- Sam said that diversity is “being around other races.”
- Kristen defines diversity as “being exposed to differences.”
- Bernie also referred to diversity as “a variety of cultures.”
Omitted Aspects of Culture and Diversity
Although all three of these individuals did include some of the anticipated aspects that I have learned about culture and diversity within their definitions, I was somewhat shocked to find that there were a few (anticipated) aspects that were left out. A few of these include:
- Deep Culture
Yes, all three of these people mentioned aspects that revolved around surface culture, but what about the deeper aspects that truly are enmeshed in an person’s culture? Derman-Sparks and Edwards (2010) referred to this deeper culture as being “much deeper and more significant than those things” (p. 56). (Please note – “those things” refer to surface culture aspects). Some examples are:
- Sam defined culture as being around other races, but what about being within your race? Ramsey (2004) wrote that there are “more genetic differences within different ‘racial groups’ … than across them” (p. 5).There are clearly differences even within an ethic or racial group. Therefore, culture can also include being around those are who within your race, yet are different that you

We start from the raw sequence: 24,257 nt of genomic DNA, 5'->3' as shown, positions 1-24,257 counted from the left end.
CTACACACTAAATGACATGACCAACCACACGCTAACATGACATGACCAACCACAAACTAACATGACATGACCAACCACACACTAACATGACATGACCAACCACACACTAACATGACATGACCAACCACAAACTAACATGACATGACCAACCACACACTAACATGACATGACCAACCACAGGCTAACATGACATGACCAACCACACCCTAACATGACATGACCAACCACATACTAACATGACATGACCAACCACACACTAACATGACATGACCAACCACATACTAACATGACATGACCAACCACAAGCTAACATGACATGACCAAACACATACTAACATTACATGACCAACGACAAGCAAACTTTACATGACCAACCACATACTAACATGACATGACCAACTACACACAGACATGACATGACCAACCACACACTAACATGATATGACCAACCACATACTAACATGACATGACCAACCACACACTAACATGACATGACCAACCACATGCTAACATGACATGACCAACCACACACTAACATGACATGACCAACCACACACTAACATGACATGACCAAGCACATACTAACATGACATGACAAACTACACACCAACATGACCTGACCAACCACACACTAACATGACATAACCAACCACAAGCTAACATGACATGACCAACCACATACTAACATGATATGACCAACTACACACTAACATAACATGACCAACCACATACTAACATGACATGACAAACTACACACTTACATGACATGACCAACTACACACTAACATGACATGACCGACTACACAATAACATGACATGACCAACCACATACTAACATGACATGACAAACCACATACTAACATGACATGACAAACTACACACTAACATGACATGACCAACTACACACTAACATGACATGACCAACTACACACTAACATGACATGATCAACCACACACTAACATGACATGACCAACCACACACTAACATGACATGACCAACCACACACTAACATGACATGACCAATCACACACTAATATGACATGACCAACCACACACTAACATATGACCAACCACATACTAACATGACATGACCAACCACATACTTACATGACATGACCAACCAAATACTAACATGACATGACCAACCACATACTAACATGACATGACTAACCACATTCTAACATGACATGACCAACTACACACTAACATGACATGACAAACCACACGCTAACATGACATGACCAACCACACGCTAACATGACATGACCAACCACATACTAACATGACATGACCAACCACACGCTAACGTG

- Kristen did include differences within her definition of diversity, yet she only reached as far as the color of skin or nails. While these are clear differences, they remain external factors. Differences go so much more deeper than what is on the outside.
- Bernie also stayed within the surface culture area, by only mentioning food and holiday celebrations that mark her culture. She did mention that this is really what does define her, however there are other aspects of deeper culture that can be included.
- Social Identities
Yes, I realize that this was included in Sam’s definition, which was to be expected. However, I was shocked to find that Kristen did not clearly identified part of her culture within a sexual orientation perimeter. Hearing some of the stories she has shared growing up as a lesbian, I was anticipating that she would define her culture based upon this root. However, it was not included.